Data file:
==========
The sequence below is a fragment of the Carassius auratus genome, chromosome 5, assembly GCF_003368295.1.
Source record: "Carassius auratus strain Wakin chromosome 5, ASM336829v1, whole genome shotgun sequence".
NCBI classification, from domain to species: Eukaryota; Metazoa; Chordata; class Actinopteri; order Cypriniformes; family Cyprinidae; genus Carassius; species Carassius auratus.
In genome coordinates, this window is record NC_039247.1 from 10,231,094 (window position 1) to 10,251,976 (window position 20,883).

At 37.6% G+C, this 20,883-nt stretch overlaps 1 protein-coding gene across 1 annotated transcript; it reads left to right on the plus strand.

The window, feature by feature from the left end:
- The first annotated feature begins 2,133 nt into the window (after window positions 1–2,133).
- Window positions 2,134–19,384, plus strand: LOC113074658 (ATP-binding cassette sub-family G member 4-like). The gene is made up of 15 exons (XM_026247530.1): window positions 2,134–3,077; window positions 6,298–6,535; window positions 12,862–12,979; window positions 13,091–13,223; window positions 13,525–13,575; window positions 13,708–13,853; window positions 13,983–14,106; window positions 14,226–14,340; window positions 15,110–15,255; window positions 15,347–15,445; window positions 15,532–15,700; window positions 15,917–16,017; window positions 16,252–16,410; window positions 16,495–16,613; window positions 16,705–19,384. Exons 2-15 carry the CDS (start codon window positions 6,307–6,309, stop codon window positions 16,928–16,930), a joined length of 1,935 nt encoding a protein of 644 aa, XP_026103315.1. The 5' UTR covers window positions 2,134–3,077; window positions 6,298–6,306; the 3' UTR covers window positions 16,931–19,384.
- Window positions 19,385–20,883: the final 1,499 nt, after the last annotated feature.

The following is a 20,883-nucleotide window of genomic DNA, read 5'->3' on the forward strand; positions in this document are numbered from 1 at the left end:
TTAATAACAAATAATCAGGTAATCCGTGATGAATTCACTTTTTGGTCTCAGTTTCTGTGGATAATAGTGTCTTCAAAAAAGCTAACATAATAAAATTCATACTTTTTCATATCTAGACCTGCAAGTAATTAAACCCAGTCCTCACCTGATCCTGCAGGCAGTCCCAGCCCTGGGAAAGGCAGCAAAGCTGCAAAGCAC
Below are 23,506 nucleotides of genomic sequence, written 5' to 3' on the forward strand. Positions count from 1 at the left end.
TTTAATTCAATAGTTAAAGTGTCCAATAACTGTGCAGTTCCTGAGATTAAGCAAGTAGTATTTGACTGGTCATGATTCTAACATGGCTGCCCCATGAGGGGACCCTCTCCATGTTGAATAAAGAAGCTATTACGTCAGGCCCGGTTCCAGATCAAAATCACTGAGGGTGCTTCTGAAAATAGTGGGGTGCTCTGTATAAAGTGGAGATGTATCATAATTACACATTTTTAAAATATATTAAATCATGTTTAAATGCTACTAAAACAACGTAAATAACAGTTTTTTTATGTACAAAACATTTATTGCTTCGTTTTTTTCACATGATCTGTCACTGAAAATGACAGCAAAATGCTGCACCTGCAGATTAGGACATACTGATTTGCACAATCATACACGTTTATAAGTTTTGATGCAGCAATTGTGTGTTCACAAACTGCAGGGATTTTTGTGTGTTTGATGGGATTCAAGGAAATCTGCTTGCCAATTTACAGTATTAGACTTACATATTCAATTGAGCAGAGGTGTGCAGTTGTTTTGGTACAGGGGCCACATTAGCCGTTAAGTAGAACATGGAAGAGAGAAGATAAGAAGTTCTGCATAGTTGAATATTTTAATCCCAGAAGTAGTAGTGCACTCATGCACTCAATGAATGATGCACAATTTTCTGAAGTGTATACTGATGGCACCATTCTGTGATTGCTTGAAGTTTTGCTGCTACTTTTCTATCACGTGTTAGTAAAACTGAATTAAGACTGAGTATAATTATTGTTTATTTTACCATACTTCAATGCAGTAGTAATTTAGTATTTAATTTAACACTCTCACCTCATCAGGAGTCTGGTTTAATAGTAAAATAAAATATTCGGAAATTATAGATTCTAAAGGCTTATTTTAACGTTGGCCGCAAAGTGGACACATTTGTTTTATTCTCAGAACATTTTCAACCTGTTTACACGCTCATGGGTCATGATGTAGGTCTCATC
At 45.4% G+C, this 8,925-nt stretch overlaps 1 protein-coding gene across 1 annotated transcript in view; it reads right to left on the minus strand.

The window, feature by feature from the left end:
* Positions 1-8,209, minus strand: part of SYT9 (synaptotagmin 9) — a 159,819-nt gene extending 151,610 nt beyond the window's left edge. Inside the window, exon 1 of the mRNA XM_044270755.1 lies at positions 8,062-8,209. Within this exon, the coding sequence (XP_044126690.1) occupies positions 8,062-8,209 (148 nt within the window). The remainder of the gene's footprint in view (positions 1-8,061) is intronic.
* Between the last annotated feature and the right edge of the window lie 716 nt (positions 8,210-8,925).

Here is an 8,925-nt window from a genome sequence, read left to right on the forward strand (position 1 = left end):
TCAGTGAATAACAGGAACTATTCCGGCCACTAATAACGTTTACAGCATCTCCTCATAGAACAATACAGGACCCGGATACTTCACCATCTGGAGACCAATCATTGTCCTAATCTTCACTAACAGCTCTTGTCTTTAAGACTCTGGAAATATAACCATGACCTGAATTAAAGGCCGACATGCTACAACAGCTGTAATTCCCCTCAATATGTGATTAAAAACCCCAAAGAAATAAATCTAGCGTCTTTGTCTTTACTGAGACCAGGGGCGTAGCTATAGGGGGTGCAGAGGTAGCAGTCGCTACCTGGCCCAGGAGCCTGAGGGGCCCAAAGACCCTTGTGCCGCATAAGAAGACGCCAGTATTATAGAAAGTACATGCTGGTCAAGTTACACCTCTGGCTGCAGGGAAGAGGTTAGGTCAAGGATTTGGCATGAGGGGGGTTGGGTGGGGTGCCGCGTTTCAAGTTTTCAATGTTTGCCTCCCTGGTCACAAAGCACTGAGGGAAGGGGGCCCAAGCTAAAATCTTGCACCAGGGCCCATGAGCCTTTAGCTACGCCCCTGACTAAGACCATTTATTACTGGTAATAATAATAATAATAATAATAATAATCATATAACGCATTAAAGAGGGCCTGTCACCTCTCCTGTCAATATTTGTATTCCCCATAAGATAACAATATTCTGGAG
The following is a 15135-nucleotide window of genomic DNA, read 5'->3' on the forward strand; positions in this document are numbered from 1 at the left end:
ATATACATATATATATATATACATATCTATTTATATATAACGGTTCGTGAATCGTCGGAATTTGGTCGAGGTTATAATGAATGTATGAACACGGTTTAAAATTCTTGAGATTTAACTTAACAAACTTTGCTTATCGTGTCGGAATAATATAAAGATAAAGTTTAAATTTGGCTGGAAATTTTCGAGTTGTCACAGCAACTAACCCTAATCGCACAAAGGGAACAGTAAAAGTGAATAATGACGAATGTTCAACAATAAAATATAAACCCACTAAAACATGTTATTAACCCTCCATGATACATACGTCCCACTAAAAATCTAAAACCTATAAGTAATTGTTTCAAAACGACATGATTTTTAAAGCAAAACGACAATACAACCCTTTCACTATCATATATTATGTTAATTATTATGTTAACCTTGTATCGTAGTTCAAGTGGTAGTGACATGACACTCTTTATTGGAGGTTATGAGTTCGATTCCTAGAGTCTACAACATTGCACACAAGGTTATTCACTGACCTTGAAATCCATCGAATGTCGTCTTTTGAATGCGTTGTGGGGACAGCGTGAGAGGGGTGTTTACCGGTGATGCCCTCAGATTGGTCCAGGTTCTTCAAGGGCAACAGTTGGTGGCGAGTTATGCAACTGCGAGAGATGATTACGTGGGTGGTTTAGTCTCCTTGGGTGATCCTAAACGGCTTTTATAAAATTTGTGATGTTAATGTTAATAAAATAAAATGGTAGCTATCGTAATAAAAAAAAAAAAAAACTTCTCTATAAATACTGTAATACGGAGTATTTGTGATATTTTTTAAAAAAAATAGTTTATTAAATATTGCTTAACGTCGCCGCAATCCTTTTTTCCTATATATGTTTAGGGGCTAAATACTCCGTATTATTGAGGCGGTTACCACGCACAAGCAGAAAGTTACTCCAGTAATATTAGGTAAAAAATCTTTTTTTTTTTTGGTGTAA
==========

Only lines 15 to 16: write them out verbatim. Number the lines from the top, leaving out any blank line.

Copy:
The window, feature by feature from the left end:
* Positions 1-8,209, minus strand: part of SYT9 (synaptotagmin 9) — a 159,819-nt gene extending 151,610 nt beyond the window's left edge. Inside the window, exon 1 of the mRNA XM_044270755.1 lies at positions 8,062-8,209. Within this exon, the coding sequence (XP_044126690.1) occupies positions 8,062-8,209 (148 nt within the window). The remainder of the gene's footprint in view (positions 1-8,061) is intronic.